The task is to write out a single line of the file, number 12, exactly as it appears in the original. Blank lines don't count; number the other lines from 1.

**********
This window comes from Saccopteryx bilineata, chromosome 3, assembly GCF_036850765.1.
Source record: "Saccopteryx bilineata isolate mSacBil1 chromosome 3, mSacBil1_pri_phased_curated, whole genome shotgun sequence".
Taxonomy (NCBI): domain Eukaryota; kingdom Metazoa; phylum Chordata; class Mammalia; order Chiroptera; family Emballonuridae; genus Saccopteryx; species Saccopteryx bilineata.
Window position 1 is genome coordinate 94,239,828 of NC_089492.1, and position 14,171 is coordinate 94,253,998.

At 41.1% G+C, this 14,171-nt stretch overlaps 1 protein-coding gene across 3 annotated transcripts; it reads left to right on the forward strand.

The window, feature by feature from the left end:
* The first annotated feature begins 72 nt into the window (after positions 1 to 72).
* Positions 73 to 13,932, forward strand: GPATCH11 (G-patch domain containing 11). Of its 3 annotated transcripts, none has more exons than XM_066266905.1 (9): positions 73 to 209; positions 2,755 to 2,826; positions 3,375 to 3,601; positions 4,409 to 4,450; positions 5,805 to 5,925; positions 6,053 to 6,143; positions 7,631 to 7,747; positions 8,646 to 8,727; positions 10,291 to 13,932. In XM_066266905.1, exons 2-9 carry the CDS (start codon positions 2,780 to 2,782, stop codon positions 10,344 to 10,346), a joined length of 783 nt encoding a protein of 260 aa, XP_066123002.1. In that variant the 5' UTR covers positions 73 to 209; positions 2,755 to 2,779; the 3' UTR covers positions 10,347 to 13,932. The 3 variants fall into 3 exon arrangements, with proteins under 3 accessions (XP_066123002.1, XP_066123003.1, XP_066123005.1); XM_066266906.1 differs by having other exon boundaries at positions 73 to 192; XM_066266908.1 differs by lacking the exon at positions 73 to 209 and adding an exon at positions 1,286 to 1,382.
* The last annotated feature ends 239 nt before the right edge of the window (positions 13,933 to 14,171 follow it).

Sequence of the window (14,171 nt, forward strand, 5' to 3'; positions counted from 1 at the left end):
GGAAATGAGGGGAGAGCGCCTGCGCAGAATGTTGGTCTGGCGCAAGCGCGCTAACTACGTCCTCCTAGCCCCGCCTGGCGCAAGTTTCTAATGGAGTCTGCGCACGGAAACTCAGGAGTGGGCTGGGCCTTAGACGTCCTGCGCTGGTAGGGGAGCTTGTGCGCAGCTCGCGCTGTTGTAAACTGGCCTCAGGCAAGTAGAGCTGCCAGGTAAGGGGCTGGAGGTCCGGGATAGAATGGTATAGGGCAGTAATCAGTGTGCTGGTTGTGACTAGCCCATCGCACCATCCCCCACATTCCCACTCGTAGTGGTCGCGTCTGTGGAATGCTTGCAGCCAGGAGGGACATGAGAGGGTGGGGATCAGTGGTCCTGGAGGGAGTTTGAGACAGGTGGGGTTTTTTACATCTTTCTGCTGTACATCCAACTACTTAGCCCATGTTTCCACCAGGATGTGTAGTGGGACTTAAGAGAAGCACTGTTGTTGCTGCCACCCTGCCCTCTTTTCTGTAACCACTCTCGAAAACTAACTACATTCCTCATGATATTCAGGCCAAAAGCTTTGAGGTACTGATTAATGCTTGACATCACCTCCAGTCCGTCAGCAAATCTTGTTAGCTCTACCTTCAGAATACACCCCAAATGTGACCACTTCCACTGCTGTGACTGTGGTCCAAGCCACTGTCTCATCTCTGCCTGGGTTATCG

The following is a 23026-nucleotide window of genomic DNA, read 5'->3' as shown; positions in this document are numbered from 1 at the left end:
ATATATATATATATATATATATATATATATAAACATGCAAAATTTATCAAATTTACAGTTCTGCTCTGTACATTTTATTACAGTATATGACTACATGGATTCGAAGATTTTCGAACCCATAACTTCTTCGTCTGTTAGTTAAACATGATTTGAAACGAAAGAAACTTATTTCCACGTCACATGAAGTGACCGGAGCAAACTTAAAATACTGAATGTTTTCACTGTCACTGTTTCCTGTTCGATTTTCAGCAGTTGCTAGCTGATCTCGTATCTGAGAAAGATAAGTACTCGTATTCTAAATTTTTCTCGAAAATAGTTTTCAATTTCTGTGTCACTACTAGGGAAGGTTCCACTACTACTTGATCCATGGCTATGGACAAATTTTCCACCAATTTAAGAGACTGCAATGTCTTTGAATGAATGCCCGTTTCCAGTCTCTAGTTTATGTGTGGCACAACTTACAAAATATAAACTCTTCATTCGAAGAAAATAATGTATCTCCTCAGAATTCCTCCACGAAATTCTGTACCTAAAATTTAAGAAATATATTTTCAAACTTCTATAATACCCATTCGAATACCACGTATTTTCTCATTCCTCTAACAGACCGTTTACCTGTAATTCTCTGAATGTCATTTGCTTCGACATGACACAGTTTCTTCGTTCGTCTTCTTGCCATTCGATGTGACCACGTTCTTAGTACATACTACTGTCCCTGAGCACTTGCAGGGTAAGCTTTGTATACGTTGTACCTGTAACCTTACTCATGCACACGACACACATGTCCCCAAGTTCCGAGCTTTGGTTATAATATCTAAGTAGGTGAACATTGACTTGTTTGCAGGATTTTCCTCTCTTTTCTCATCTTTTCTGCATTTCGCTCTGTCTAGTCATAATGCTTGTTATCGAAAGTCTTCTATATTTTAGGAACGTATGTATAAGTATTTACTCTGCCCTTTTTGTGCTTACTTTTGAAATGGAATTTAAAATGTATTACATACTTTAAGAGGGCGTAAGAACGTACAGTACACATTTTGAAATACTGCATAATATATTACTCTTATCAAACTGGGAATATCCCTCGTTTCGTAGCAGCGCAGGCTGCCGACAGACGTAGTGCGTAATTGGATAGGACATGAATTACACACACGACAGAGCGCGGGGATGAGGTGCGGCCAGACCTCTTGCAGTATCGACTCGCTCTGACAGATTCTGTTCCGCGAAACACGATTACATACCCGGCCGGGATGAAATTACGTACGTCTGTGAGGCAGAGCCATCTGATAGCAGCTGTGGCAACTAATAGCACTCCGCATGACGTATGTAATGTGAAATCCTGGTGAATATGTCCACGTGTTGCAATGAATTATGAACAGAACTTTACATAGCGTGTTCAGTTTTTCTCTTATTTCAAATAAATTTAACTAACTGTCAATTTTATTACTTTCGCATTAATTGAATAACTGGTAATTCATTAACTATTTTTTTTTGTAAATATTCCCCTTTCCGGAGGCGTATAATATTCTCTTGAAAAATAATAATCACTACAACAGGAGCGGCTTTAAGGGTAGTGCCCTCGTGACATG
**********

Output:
The following is a 23026-nucleotide window of genomic DNA, read 5'->3' as shown; positions in this document are numbered from 1 at the left end: